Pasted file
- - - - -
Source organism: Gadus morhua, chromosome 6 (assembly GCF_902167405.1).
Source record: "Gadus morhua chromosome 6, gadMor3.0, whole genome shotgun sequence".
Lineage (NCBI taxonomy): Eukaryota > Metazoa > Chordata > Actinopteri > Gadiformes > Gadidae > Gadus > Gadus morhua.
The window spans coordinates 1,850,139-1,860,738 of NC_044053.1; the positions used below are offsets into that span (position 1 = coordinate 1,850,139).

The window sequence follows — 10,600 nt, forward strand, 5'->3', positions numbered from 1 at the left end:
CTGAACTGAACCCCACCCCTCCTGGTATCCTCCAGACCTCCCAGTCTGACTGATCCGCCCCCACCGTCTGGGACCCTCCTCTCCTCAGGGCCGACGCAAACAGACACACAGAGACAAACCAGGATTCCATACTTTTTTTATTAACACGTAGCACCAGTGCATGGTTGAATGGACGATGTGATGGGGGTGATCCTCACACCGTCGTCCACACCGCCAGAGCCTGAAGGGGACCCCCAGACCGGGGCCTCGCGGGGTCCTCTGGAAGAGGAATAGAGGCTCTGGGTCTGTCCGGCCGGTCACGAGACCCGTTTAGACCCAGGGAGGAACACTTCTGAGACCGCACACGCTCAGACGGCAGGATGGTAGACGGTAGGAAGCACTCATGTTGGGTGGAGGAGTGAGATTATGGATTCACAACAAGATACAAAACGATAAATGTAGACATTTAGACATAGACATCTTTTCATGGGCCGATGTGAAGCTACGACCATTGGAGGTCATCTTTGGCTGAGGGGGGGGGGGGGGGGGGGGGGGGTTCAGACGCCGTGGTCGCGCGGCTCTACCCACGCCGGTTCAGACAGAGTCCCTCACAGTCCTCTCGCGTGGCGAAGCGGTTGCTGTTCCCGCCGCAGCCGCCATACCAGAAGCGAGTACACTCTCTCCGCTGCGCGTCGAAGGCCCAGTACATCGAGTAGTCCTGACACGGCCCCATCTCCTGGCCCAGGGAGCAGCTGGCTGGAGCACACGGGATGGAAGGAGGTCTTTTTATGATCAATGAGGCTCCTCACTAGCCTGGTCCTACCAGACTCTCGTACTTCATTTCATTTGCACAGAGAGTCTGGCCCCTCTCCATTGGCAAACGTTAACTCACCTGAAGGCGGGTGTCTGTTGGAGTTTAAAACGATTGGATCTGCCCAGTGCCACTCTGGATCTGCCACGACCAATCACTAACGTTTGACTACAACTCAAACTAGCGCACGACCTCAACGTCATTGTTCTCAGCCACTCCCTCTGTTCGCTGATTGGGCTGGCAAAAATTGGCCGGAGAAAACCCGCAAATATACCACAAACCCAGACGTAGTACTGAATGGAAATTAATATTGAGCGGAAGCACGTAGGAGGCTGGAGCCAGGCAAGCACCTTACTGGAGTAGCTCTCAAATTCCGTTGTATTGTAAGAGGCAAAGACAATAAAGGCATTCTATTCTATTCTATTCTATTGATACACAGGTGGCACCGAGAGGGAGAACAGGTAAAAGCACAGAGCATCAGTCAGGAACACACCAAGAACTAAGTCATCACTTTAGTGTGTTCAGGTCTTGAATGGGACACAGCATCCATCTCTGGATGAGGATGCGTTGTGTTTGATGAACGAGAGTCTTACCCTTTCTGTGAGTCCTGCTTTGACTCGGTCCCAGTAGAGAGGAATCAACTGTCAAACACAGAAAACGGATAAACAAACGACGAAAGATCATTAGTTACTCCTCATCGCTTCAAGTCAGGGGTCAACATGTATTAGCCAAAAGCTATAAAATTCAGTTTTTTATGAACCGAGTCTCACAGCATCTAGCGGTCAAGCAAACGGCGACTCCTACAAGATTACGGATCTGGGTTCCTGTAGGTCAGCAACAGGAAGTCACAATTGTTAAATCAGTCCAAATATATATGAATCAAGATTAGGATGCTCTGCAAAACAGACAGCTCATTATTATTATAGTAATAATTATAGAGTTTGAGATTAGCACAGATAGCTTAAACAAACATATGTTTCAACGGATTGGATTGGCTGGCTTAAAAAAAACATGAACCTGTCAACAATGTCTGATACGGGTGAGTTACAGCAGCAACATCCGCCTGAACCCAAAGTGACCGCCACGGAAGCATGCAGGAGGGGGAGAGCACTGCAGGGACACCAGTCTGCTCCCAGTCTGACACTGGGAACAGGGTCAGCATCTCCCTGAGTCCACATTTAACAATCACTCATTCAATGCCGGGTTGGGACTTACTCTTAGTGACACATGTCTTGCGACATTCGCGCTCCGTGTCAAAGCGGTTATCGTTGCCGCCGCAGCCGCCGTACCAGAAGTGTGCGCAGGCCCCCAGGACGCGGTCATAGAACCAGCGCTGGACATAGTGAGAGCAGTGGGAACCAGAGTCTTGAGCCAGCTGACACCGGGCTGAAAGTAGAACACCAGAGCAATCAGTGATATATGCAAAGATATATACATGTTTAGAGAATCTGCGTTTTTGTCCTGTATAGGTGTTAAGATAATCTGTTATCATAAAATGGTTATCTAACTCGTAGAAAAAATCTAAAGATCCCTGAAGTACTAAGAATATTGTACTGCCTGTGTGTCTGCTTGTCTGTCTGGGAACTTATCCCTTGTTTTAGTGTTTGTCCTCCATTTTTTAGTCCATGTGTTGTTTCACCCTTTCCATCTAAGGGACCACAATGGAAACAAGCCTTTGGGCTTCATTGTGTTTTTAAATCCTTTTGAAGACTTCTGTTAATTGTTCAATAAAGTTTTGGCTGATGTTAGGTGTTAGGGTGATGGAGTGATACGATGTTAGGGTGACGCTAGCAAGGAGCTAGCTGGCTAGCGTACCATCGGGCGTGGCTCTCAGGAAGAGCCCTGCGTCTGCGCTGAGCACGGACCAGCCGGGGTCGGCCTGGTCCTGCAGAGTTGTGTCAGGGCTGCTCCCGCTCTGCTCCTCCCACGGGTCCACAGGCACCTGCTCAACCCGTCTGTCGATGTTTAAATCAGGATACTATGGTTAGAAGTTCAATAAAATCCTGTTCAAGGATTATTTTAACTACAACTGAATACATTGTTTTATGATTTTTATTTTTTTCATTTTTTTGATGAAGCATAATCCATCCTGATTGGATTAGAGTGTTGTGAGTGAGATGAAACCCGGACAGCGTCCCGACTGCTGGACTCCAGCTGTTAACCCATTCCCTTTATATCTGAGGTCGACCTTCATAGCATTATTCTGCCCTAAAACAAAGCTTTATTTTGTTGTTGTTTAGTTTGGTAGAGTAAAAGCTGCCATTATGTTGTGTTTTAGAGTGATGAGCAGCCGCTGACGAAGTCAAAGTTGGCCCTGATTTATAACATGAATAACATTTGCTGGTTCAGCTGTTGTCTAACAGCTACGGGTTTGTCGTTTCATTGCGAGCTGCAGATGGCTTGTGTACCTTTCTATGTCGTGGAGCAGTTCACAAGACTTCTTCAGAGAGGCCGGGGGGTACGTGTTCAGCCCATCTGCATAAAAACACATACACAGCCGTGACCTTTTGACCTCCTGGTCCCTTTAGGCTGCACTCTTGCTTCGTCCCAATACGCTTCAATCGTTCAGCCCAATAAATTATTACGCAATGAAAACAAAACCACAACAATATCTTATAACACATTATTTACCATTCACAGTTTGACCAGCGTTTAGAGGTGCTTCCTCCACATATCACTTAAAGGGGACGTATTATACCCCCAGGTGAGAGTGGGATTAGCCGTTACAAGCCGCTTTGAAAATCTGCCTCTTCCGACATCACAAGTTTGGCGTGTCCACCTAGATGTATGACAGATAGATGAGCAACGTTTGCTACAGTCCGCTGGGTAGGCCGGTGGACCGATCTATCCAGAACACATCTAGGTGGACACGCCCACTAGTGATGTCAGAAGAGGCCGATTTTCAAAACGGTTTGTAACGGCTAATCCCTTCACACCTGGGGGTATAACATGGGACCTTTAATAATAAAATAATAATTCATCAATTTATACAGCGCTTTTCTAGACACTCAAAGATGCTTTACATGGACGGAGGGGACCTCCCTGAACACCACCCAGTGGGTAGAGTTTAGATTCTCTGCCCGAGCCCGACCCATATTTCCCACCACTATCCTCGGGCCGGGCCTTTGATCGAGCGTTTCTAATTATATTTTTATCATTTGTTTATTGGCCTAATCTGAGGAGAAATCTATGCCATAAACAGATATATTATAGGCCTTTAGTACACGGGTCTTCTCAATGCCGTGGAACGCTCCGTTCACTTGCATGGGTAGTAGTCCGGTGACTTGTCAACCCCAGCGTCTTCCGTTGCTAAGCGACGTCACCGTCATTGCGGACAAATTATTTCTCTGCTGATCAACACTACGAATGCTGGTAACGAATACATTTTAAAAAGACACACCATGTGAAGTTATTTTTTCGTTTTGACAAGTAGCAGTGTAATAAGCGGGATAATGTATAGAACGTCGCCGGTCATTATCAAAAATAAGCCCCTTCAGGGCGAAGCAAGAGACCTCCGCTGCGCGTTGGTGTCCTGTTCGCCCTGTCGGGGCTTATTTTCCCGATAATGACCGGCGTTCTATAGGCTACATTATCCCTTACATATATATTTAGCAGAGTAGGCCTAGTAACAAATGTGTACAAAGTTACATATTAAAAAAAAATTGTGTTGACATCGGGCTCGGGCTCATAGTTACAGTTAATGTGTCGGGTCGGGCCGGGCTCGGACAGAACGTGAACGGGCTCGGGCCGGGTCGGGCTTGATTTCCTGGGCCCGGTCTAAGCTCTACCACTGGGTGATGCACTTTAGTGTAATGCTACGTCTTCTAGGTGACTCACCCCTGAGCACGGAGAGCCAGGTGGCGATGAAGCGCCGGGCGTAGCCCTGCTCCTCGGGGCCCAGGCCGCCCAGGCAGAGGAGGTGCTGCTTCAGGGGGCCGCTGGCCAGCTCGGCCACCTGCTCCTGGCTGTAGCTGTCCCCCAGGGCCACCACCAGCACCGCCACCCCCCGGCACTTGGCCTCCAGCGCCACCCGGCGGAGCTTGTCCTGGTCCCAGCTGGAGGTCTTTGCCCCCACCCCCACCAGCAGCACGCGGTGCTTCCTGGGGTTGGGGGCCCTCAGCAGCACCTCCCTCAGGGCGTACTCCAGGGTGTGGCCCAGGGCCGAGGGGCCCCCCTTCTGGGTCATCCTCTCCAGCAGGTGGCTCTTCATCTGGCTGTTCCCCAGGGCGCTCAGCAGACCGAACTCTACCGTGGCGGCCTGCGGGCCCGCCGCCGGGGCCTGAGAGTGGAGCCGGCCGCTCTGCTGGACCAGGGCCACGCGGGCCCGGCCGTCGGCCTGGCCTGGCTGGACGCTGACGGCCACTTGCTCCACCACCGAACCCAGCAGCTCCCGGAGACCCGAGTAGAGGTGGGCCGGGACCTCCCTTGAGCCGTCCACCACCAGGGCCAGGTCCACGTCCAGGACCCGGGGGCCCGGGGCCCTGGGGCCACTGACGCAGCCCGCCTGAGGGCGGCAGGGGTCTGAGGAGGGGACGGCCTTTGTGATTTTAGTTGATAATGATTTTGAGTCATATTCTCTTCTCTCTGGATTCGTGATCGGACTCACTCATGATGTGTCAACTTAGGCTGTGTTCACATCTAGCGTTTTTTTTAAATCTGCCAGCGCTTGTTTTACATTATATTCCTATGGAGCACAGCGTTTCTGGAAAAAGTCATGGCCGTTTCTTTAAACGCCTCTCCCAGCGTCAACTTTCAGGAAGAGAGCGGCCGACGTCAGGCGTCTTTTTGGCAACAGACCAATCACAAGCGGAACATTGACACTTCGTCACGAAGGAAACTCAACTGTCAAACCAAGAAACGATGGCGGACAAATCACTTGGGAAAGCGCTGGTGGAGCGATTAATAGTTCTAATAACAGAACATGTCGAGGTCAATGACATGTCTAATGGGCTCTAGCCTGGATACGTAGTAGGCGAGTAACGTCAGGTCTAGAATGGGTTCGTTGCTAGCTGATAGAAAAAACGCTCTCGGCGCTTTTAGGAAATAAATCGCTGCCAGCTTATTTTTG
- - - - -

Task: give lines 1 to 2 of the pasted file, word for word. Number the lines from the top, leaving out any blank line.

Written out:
Source organism: Gadus morhua, chromosome 6 (assembly GCF_902167405.1).
Source record: "Gadus morhua chromosome 6, gadMor3.0, whole genome shotgun sequence".